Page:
Young, idealistic people opening up a coffeeshop in a “bad” neighborhood is an evergreen human interest story. I’d been meaning to check out the new one in Back of the Yards for a while but the article in the Reader sealed it. I took the Halsted bus south to 47th Street, then stood waiting among the dirty snow mounds with a few others for the bus west.
I’d barely settled into my seat when the driver punched the gas and we hurtled forward. A few blocks west past Halsted, 47th becomes industrial, rows of train containers stacked imposingly on either side of the road. From spending so much time on CTA buses, I can gauge when they’re going too fast without even looking up and this one was flying. I made eye-contact with an older man across the aisle just as he was shaking his head in disapproval. “This driver’s in a bigger hurry than any of us,” I said. Just then, the driver squeezed to the right of a long line of backed-up traffic and gunned it along the curb. Approaching Ashland, we heard a loud thud and saw the right-side rearview mirror fly off after it clipped a light pole. That slowed him down a bit. He announced it would be his last stop a few seconds later. Everyone on that bus was grateful to walk the rest of the way.
It was bumper to bumper the last five blocks so I was doubly glad to get away from that death-wish bus. My main point of reference for this neighborhood was the time I drove mentally-impaired young adults from St. Rose’s on Hoyne as part of the Mobility Direct program. Cabbies were hired to pick up the slack from handicap vans. I lived on 24th Street, a couple miles north, so I often started my shift with a ride from St. Rose’s. If I was early, I’d sit a block north of the center and draw the view out the window.
The fares were flat rates which started at $10.40 for rides ranging from a couple blocks to a couple miles. In the best case scenario, I’d get a short one first, then speed back to pick another kid a few minutes later. Several lived in Back of the Yards. In the early aughts the neighborhood was not one which would appear on any tourist map. While dropping passengers off, I had to be mindful of idling double-parked cars and young men scanning their blocks for customers and enemies. Because the people I was driving were mentally and often physically impaired, I had to make sure they made it into their houses, sometimes walking them to their doors. I never had any problems but often felt eyes on me.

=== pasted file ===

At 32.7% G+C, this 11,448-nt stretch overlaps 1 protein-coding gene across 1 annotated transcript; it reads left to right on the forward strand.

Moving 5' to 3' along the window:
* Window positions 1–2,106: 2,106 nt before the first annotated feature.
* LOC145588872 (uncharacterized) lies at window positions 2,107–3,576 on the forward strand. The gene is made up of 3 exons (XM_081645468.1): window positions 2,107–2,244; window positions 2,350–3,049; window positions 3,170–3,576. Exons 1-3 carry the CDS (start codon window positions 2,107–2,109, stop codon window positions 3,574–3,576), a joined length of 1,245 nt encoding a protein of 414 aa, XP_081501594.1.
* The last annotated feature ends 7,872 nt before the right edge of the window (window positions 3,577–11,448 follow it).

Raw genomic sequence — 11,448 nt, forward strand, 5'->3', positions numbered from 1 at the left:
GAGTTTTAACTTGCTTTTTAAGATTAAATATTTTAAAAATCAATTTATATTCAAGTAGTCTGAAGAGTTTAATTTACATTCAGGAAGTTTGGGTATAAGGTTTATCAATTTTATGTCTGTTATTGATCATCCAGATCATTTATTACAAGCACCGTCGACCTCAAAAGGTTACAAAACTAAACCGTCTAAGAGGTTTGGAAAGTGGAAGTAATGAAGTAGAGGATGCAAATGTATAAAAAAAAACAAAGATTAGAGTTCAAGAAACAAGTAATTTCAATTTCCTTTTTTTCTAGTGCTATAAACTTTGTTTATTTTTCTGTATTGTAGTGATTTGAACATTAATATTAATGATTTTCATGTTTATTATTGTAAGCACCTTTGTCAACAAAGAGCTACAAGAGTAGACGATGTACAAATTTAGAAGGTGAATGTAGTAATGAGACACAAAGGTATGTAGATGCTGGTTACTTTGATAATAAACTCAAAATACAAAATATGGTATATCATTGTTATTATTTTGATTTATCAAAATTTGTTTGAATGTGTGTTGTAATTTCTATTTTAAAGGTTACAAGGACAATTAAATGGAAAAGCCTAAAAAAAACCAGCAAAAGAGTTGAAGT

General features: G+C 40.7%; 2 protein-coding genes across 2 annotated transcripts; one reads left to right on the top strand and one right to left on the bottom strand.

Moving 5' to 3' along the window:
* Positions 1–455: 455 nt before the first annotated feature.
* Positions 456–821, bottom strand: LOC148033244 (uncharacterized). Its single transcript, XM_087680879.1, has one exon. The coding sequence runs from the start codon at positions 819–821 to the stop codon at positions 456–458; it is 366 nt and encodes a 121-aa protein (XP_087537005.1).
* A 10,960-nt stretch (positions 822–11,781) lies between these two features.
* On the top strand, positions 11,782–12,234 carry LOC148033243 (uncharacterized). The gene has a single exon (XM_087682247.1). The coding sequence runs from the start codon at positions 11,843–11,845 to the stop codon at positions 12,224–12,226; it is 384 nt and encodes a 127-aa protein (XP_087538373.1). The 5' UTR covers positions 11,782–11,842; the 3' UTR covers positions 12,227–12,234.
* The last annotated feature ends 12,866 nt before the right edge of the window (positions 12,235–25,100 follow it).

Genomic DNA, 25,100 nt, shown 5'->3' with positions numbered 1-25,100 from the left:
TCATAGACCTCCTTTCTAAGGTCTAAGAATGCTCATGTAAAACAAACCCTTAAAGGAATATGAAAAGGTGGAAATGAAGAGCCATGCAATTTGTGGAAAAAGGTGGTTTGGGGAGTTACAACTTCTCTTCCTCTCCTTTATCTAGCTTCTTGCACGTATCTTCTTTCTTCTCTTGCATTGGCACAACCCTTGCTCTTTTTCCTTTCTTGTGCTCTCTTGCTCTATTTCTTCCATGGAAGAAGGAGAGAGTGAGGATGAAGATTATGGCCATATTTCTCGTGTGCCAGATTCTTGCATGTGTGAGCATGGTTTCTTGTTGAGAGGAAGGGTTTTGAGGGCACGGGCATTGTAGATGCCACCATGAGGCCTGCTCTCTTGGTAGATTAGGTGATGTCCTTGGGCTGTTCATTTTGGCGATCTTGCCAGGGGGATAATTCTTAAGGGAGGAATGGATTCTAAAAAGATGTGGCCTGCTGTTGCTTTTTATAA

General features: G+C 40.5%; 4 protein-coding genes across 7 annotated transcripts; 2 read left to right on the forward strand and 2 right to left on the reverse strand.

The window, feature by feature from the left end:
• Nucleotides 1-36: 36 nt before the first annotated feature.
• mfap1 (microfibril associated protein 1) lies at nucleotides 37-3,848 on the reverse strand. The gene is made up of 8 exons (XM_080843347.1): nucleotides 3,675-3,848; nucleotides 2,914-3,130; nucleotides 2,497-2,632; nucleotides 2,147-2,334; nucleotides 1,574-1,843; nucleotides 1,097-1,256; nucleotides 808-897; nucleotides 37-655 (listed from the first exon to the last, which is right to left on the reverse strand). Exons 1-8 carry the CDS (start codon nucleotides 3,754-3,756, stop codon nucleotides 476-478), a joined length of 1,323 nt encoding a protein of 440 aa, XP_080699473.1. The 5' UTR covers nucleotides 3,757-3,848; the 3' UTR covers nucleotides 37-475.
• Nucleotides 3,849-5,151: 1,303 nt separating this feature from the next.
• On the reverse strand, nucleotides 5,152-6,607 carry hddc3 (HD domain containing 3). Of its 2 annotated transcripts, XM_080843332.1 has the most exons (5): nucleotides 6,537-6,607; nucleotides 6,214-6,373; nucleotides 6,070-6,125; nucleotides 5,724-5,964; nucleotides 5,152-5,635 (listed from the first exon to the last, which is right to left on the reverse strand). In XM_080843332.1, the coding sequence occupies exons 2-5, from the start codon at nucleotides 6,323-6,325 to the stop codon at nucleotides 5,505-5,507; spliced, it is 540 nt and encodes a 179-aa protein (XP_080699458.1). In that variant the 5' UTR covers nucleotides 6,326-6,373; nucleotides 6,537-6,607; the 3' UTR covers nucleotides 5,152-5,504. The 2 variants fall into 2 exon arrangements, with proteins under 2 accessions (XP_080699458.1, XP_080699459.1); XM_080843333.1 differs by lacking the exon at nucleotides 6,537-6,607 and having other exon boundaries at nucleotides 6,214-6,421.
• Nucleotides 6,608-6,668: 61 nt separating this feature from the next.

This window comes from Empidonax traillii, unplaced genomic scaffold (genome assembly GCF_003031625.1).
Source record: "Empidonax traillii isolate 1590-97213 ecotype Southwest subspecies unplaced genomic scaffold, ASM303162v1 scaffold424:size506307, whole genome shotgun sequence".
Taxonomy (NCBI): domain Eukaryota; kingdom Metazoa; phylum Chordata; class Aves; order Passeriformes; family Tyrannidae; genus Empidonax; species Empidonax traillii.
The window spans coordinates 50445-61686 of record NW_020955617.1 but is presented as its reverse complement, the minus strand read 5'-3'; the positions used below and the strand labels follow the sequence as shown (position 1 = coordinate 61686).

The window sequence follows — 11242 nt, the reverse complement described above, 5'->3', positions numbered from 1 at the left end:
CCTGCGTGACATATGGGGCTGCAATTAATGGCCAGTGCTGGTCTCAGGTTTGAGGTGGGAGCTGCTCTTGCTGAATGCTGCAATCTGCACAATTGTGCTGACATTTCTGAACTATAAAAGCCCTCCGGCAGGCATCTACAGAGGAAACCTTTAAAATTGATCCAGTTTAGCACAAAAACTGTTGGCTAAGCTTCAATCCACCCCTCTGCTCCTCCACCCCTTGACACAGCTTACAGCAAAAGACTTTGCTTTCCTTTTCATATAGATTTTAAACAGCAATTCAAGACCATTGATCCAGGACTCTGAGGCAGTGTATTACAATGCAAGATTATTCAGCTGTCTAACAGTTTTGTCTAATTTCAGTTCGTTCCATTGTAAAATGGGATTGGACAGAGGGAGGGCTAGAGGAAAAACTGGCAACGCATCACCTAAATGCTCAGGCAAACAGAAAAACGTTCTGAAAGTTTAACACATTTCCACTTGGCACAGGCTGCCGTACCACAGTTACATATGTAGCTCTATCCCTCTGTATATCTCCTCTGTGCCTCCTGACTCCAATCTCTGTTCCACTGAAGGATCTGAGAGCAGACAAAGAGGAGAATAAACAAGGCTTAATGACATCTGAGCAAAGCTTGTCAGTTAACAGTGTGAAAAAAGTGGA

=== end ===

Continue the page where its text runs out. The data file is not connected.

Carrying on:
Walking west up 47th now, thinking back to ten, fifteen years before, I wouldn’t’ve guessed I’d be coming here to try out a fancy coffee joint. The sidewalks were full of people shopping or coming home from work. Many signs were in Spanish, as were many of the voices I overheard. I turned south on Hoyne and saw the shop. There was a brand-new looking school and library across the street. None of this was imaginable in the years I drove here. Inside the shop, Edison bulbs and repurposed wood made it look like a place which could be in Logan Square or the West Loop or Portlandia, for that matter. I ordered a pour-over and a ham-and-cheese sandwich called Decima Musa. I wanted to ask if it was a tribute to the shuttered bar in Pilsen or just the 17th Century nun and poet, but doubted the young girl behind the girl would know so I didn’t ask.
I sat down at a little round table and took out my book but ended up just eavesdropping on the counter girl and her coworker, a high-school-age boy. I didn’t catch much of their banter but they were definitely flirting and it sounded like a thing which had been going on for awhile. I wanted to ask how long the school across the street had been open, whether St. Rose’s was still open up the street, how the neighborhood was these days, but just watched night fall out the window instead. “What time do we close?” the girl asked the boy. I bought a bag of coffee beans and walked out.
Neither the 47th Street nor the Halsted bus drivers tried to kill me or anyone or thing else on my way home. The route skirted the former stockyards. I guess Bridgeport, where I live, could be thought of as Front of the Yards. They’ve been gone a long time but retain some magnetic force. Passing them is not unlike passing a cemetery. The absence is palpable.
I hope the next time I return to Back of the Yards Coffee I won’t just sit there and think about the past. Nearly six years have passed since I drove a cab and almost a decade since I last picked a passenger up at St. Rose’s. It’s time to make some new memories about this part of the city. I hope I’m not too old to do so.
—I wrote about Gertrude Abercrombie’s sad, creepy paintings and interviewed the show’s coordinator for the Reader.